On one hand, I want to call out this director for his whiny first-worldism and paranoia. But on the other hand, I can’t imagine the brand of hell that is making a movie in China: the ribbons of red tape, the soul-searing bureaucracy, the endless baijiu banquets and bribing with cigarettes. We’re never told what movie this director, Gil Kofman, was working on, or if he ever finished. But we do know that he made a film about the experience, ala Tropic Thunder (“The Making of Tropic Thunder” was the movie that won the Oscar in Tropic Thunder, as you’ll remember). The trailer is above.
Kofman had a Kickstarter for his project, which he cancelled four days ago after getting only one backer of $10 for his goal of $25,000. We’re told that Unmade in China already “has a distributor with a theatrical release,” so the film is in postproduction. Ai Weiwei apparently called it “a masterpiece!” and the China Herald Tribune gave it seven stars, whatever the hell that means. Youku video for those in China after the jump.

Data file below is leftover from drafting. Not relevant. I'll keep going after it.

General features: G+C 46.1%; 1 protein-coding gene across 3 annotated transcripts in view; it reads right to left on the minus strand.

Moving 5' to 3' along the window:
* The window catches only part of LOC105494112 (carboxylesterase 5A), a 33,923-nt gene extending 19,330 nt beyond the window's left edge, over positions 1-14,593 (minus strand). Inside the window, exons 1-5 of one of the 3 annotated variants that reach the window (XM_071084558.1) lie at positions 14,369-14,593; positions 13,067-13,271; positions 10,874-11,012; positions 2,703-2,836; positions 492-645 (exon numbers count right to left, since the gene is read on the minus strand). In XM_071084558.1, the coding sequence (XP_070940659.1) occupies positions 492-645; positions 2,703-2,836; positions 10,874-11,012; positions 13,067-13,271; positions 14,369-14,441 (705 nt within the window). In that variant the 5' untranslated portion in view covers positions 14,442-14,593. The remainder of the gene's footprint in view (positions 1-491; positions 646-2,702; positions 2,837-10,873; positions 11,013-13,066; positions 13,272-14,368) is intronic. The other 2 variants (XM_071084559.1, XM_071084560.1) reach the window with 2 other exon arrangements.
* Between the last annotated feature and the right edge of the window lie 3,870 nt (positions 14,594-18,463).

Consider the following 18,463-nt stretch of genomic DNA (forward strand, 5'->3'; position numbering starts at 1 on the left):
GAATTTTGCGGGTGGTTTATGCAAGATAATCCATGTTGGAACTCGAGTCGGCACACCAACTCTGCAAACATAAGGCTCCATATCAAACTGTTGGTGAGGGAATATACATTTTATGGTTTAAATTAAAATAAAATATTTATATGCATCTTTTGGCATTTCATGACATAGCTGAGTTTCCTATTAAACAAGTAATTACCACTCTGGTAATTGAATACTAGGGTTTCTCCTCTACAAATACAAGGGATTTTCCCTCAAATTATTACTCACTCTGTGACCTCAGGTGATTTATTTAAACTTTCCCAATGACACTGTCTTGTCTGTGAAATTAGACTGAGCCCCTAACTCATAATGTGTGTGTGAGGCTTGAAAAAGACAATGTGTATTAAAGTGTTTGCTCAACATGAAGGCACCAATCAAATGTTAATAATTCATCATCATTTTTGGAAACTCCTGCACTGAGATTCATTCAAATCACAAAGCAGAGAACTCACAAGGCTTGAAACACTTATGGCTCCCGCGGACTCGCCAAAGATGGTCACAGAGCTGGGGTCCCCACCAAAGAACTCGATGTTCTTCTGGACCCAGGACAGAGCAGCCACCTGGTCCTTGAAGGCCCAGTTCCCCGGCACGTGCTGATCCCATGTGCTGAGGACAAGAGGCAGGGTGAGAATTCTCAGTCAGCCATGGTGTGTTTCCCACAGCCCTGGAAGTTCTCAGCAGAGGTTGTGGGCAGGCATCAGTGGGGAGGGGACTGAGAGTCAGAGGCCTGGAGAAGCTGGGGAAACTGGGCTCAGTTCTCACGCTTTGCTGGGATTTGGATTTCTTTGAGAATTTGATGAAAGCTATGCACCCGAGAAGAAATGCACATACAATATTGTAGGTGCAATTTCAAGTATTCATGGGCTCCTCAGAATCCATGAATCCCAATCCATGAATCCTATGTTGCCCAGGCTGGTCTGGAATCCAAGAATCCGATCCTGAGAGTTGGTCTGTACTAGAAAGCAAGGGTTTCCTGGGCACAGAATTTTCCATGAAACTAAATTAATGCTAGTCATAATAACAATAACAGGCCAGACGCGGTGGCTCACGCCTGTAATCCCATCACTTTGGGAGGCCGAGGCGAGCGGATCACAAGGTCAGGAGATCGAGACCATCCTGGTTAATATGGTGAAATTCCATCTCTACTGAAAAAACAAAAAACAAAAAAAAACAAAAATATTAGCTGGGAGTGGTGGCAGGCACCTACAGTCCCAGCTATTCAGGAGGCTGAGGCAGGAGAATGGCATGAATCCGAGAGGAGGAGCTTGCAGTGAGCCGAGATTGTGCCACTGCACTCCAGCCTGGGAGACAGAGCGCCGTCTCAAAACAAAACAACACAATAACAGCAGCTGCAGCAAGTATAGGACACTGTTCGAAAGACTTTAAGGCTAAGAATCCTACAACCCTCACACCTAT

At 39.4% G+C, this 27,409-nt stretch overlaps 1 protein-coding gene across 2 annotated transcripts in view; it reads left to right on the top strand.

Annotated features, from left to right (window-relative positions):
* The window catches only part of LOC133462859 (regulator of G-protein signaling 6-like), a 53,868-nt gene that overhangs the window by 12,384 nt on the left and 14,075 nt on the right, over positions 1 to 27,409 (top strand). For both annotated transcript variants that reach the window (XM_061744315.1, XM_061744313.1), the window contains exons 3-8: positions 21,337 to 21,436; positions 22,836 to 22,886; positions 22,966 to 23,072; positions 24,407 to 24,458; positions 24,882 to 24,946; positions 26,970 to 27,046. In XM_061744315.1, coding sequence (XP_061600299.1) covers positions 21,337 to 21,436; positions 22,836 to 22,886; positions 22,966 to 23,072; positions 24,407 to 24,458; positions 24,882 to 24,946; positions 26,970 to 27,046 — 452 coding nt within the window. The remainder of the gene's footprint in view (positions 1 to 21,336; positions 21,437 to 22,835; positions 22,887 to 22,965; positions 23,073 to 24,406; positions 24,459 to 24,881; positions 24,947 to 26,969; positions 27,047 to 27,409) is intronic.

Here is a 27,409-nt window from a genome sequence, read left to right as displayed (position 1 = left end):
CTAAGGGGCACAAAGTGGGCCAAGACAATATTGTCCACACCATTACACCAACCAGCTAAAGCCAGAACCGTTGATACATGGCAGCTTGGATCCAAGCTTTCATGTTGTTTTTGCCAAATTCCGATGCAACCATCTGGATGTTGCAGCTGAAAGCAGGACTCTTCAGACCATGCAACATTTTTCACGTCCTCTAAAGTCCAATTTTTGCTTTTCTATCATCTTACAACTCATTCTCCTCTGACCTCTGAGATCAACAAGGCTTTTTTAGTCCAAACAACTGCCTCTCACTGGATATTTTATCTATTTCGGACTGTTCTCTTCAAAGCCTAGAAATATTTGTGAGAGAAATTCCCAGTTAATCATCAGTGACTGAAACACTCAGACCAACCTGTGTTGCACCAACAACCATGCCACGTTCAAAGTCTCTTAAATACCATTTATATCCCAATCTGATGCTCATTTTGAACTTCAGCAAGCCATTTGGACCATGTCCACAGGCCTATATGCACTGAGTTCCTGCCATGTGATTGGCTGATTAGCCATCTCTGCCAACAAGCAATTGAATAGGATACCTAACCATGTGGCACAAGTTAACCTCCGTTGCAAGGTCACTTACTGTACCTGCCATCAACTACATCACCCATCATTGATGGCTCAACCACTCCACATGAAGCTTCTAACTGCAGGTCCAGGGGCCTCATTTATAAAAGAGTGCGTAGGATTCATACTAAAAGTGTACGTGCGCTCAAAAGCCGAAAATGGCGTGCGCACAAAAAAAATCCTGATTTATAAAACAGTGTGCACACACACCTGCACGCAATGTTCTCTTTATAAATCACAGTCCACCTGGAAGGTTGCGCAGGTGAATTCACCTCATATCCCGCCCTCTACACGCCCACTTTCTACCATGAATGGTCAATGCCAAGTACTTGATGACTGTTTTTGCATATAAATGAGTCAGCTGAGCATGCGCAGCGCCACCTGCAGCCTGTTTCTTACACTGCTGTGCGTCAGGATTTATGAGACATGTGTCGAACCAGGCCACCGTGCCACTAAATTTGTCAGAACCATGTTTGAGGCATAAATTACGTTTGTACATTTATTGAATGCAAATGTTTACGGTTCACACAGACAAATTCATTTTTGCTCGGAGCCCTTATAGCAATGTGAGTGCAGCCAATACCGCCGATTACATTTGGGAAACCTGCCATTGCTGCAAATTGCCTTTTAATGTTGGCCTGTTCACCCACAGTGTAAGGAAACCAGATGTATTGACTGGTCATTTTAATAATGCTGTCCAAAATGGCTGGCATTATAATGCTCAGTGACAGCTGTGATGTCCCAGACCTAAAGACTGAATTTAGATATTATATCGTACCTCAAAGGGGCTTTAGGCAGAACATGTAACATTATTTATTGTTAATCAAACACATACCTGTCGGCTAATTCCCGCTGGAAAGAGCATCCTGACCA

In 2010 American director Gil Kofman was brought to the People’s Republic China to direct the country’s first ever thriller. Unbeknownst to him, Kofman was hired, bootlegged if you will, to serve as a Manchurian director controlled by the cultural, political and financial interests in Communist China – scripts are re-written from page one, cast members disappear and are recast overnight without warning, and military & Party officials crash the production. Paranoia sets in as Kofman is plied with booze by government officials at a karaoke whorehouse – is he being set up to fail? Is his hotel room bugged? Is there a spy on the crew? What eventually transpires, and the comeuppance exacted, ends up larger than the world of film – as it questions how far an artist will go to assert his will and freedom against a communist regime.
(H/T China Stories)